Election Officials Recertify State Voting Machines

FRANKFORT, Ky. (AP) - Many electronic voting machines that will
be used in the Nov. 6 election could be susceptible to security
problems, according to a report released Tuesday by Kentucky
Attorney General Greg Stumbo.
Still, Stumbo and Secretary of State Trey Grayson both agreed
there has yet to be a problem in Kentucky and said voters shouldn't
worry.
"It's not cause for alarm," Stumbo said. "There's been no
documented breaches of any of our machines in Kentucky that have
been in use, it's simply precautionary."
Stumbo's report was prompted by studies in California and
Florida that found certain voting machines - some of which are used
in Kentucky - were vulnerable to hackers.
At the University of California, computer experts found that
voting results could be altered. A Florida State University study
also found that some voting machines there had security issues that
could have allowed poll workers to tamper with election results.
Grayson said there were no existing security problems with the
current voting machines in Kentucky.
The State Board of Elections on Tuesday re-certified the bulk of
machines that will be used on Election Day in Kentucky's 120
counties.
State election officials decided to re-examine most of
Kentucky's voting machines at Stumbo's request, Grayson said. While
officials were confident about the process, they wanted to give
voters added assurance, Grayson said.
"We want to have 100 percent voter confidence," Grayson said.
Nevertheless, Stumbo said the potential exists for someone to
hack into certain electronic voting machines and disrupt an
election in Kentucky. There are, Stumbo said, specific software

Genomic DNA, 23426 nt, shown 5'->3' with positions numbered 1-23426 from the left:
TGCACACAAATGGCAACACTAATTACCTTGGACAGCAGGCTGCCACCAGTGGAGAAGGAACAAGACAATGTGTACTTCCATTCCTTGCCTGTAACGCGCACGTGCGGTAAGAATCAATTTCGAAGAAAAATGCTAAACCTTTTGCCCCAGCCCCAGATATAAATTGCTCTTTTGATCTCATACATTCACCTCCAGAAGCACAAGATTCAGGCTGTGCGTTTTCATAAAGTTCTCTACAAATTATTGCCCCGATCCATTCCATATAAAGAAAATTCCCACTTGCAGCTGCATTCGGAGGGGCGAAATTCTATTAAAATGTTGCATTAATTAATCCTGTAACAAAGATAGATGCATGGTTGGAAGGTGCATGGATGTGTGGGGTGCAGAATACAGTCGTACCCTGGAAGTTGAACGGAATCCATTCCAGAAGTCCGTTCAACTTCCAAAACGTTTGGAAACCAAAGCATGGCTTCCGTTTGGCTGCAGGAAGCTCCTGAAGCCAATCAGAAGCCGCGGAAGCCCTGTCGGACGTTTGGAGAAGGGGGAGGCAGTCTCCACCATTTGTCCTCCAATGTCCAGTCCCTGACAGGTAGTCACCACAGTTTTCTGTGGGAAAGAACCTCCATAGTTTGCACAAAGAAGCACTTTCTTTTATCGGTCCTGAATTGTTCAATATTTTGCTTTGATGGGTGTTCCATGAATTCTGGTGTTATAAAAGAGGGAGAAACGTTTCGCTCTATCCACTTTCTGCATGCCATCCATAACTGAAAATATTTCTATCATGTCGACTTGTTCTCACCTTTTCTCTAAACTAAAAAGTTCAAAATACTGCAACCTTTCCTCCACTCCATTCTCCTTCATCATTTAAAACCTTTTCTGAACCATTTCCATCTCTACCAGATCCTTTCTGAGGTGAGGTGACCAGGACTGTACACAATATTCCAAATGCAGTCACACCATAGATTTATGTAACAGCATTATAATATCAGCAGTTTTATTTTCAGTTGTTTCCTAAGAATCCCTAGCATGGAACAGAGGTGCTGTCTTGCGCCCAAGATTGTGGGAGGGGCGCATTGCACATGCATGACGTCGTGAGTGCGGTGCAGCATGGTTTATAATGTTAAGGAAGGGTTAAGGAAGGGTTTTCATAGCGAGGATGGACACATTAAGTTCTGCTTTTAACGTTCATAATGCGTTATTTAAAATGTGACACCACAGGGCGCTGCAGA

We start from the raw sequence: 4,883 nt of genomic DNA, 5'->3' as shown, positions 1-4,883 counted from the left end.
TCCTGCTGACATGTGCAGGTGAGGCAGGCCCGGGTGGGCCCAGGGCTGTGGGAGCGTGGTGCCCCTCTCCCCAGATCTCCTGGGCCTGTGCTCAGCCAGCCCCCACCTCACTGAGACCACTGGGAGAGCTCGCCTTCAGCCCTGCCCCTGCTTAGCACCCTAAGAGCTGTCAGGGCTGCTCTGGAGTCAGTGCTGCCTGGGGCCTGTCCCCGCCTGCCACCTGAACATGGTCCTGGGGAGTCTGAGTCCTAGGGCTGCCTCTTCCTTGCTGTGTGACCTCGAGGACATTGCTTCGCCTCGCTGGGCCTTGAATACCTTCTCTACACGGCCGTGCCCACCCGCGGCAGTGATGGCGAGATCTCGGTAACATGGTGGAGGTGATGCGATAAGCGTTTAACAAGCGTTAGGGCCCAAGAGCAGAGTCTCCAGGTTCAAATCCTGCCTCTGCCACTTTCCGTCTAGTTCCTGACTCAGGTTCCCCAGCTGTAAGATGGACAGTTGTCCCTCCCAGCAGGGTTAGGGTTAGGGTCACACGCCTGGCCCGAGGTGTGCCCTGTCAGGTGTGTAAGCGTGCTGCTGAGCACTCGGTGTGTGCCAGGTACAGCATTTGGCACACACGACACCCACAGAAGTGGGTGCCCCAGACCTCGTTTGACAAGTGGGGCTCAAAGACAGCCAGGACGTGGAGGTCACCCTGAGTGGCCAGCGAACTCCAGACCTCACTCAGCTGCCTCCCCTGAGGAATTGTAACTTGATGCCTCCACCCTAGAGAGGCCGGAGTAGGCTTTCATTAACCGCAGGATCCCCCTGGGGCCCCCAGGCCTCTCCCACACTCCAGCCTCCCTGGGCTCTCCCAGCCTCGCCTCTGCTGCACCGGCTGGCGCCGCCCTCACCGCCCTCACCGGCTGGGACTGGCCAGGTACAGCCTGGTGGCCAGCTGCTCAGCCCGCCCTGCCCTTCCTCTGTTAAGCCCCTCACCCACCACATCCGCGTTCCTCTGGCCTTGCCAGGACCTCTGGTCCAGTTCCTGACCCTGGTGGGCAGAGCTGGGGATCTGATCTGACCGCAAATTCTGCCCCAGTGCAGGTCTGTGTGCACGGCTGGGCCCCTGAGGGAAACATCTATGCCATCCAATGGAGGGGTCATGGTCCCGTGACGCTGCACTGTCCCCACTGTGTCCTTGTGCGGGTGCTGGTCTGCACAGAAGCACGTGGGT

upgrades that could be made to beef up security on election day.
The report recommended, among other things, that the machines'
manufacturers correct any potential flaws at no cost to the state.
"There's no documented proof that these machines that are in
place or are being used have failed," Stumbo said. "But in other
states, most notably California and Florida, extensive studies have
been done about the potential for failure."
Gov. Ernie Fletcher, a Republican, is seeking a second term in
the upcoming election and facing opposition from Democrat Steve
Beshear.
Grayson, a Republican, is among several candidates seeking
constitutional offices in November.
Fayette County Clerk Don Blevins said Kentucky had one of the
best voting systems in the country, and voters should believe in
its integrity heading into the fall contest.
"We're talking about pre-emption here of anything that could go
wrong," Blevins said. "There's no documentation of wrongdoing or
machine failure in Kentucky to date."

(Copyright 2007 by The Associated Press. All Rights Reserved.)


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